The Holley-Navarre Fire District has decided to remove patios from square footage used to calculate its fire assessment.
“Following much discussion and citizen input, the final Holley-Navarre Fire District’s fire assessment charge will be adjusted to remove the patio area square footage before the final fire assessment roll is submitted to the Santa Rosa County Tax Collector for collection on the November 2017 tax bill,” HNFD Chief Ron Norton told South Santa Rosa News on Wednesday.
Recently property owners in the Holley-Navarre Fire District received their fire tax assessment notice, which included an increase approved by voters last fall.
Following are the newly approved residential rates for structures and lots in the Holley-Navarre Fire District:
Residential – $0.0547 per sq ft. minimum $125.81 (2,300 sq ft)
Commercial – $0.1822 per sq ft. Minimum $419.06 (2,300 sq ft)
Vacant Lot – $29.55
Unimproved Acreage – $9.85 per acre Minimum $29.55 (3 acres)
For the past 35 years, the fire tax assessments were included with Santa Rosa County TRIM notices mailed out from the Property Appraiser’s Office, which has since discontinued the practice.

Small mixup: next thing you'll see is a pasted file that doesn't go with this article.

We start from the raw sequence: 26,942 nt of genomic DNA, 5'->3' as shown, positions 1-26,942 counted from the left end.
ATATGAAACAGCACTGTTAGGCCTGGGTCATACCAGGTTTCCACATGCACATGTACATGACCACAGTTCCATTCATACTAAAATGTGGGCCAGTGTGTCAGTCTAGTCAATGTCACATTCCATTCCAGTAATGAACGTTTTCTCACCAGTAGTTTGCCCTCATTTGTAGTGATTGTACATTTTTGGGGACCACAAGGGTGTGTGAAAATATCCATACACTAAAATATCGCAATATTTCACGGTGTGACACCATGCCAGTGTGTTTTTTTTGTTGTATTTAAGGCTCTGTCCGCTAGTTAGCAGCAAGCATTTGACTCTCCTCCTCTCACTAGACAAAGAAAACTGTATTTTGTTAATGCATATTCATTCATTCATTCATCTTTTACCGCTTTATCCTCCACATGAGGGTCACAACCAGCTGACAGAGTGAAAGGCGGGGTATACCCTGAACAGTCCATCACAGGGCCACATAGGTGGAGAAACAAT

So this year Holley-Navarre Fire Department mailed out the assessment notices ahead of the bills, which will be sent by the Santa Rosa County Tax Collector’s Office in November. The Tax Collector’s Office will then distribute collected assessments to HNFD.
“Our Admin offices have been inundated with questions concerning the property size,” stated the fire department on its website, pointing out square footage data is extracted from the Santa Rosa County Property Appraiser’s Office.
The Fire District had been calculating assessment for residential structures based on total gross square footage as listed on the Property Appraiser’s website. And that total gross square footage included living space, patios garages, entryways, sun rooms, etc.
“There was much discussion about the ‘total sq.ft.’ vs. a flat fee per house by the previous boards and chief from as early as 2004 until its approval in 2006. I believe the intent was to capture the ‘under roof’ or total sq. ft. because fire can and does frequently occur in garages, front or back porches etc.,” Norton said, pointing out he doesn’t believe HNFD’s intent was to charge for uncovered patio areas.